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PA Role in Opioid Treatment Programs

Tuesday, December 12, 2017   (0 Comments)
Posted by: Janet Jordan
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Greetings PA Colleagues, 


I am contacting you to let you and the PAs in your constituent organization know about an AAPA resource that can help increase PA utilization in Opioid Treatment Programs (OTPs). 


Guidelines that govern OTPs are created by SAMHSA, the federal Substance Abuse and Mental Health Services Administration. OTPs are federally-regulated outpatient clinics where patients are treated with medication, most commonly methadone and suboxone, for opioid addiction. These have proven to be the gold-standard of the treatment of opioid addiction. 


The federal rules that guide the function of these clinics were updated in 2015, and at that time there was emphasis on the language in the rules the specify "physician only" regarding admitting and treating patients.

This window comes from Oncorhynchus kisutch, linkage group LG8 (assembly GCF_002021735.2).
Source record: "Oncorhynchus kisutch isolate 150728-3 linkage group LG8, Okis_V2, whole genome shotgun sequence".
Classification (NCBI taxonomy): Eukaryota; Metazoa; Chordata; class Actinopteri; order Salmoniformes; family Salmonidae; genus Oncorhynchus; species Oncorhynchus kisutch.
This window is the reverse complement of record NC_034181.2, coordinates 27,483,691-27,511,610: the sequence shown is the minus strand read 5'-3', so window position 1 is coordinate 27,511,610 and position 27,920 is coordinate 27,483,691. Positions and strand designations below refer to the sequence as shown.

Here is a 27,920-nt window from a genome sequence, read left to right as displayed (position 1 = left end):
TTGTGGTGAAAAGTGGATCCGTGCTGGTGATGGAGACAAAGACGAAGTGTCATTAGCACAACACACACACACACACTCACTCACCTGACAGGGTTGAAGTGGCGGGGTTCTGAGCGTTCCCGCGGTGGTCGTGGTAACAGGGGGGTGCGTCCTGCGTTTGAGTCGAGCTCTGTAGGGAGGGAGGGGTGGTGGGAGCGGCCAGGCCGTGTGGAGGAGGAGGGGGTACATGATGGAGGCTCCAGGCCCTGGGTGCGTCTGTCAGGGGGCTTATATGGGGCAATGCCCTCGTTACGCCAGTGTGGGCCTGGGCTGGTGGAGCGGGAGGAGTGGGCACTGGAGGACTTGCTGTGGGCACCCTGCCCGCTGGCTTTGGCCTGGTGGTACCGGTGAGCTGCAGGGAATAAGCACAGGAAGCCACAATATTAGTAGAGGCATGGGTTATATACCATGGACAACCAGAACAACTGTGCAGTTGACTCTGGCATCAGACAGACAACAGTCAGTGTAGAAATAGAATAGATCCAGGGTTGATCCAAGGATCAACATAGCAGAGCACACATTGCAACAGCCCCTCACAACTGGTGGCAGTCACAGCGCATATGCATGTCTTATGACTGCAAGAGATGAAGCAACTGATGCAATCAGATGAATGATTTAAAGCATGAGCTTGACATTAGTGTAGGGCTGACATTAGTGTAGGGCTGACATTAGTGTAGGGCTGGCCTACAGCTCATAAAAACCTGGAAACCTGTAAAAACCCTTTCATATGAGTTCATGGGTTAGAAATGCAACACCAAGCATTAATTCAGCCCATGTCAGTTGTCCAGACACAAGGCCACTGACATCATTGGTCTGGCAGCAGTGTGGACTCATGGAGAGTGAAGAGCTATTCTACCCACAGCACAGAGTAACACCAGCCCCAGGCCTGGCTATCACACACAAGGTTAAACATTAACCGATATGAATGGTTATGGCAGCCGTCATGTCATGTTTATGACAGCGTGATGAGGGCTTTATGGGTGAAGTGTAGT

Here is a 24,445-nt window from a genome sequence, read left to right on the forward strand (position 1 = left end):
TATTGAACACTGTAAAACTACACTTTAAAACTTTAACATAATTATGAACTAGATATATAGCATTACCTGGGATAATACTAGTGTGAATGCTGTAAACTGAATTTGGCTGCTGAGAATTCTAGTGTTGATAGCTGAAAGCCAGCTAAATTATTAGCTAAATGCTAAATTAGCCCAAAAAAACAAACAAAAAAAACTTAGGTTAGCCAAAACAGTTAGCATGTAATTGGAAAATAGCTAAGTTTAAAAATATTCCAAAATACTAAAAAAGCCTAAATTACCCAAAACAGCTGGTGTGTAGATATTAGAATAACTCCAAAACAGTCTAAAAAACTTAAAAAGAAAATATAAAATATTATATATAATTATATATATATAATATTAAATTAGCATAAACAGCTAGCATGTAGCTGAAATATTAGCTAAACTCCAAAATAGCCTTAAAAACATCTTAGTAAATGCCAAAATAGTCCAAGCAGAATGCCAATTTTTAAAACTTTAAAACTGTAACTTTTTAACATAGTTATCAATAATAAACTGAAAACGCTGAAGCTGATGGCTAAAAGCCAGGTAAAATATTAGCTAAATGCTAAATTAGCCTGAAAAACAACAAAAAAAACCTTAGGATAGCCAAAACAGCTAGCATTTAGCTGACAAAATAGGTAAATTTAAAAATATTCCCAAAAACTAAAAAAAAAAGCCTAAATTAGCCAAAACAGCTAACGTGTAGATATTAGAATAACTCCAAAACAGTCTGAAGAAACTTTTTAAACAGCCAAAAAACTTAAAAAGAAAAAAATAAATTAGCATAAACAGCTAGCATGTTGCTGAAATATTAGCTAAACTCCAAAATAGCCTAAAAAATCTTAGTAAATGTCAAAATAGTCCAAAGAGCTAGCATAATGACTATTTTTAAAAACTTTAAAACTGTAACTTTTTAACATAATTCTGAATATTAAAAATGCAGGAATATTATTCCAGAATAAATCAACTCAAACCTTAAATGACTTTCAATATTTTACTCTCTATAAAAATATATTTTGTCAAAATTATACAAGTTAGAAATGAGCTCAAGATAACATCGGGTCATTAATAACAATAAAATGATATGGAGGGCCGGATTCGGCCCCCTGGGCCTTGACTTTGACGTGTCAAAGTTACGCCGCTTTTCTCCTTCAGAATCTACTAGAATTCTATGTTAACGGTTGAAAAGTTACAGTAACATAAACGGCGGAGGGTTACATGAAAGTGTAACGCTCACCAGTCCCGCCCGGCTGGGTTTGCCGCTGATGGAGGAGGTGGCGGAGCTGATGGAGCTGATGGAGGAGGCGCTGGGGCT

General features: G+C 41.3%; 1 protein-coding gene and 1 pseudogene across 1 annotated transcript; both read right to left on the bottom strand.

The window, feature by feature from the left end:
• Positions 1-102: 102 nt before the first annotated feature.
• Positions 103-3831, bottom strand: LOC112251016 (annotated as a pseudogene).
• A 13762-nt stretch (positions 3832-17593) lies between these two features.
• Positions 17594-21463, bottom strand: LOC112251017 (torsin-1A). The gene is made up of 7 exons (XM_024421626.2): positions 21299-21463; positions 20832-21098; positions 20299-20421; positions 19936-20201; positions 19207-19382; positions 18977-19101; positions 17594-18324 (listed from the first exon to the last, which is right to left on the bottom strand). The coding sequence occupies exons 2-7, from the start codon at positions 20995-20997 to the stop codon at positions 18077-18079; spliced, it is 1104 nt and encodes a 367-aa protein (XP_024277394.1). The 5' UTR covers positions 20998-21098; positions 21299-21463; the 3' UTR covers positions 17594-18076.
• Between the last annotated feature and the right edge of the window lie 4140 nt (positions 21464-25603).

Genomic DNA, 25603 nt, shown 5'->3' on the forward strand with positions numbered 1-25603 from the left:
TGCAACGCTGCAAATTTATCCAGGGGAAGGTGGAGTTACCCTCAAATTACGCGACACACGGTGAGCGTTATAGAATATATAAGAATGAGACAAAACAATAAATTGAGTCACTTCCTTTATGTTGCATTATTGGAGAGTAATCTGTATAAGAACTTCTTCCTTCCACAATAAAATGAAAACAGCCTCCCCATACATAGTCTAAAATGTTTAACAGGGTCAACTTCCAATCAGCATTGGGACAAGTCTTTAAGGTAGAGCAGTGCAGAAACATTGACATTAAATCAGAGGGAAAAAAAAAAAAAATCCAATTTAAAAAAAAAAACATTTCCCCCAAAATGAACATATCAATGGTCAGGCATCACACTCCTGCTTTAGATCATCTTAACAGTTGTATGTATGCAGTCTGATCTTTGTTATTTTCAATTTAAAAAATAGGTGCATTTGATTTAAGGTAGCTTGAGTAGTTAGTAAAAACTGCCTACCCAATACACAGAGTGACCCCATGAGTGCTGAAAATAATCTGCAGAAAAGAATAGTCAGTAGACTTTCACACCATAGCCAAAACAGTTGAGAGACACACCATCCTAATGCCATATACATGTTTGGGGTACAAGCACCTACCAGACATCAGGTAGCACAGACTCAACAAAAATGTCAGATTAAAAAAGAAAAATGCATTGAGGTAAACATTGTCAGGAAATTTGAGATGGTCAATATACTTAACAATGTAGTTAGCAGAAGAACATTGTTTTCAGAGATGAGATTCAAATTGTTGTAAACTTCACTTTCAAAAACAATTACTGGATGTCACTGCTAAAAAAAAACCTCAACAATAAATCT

Many PAs, including myself, have been working in the OTP settings for years, and there was great consternation about this restrictive federal interpretation. SAMHSA responded by creating a process by which OTPs can obtain an exemption, allowing PAs (and NPs) to fully function in such settings. 


Unfortunately, the exemption process is not well known, and is not frequently utilized. According to SAMHSA, clinics in just 12 states have requested the exemptions. Because of this, the AAPA has designed a resource for PAs and the OTPs where they work, outlining the exemption process and providing answers to common questions. 


The resource, titled "PA Role in Opioid Treatment Programs," is on the AAPA website, and can be seen at this link:


I am available as a resource to your leadership or members and would be glad to speak to either individuals or groups about this process. I should also note that this is a different issue than the new X-Waiver that allows PAs to prescribe suboxone in outpatient settings. OTP programs are a separate and unique entity, and this exemption process just applies to OTPs, and is not related to the DEA X-Waiver program. 


With the opioid epidemic having such deadly impact across the nation, now is a perfect time to enhance the utilization of PAs in the OTP/Medication-Assisted-Treatment effort. Lives are at stake, and PAs are ideally suited to be on the front lines of addressing this addiction epidemic.


Please contact me if I can provide additional information about how your PAs can use this AAPA resource to attain the ability to fully participate in this important effort. 




Jim Anderson, PA-C, MPAS, DFAAPA

President, AAPA Society for PAs in Addiction Medicine 

cell 206-371-9525

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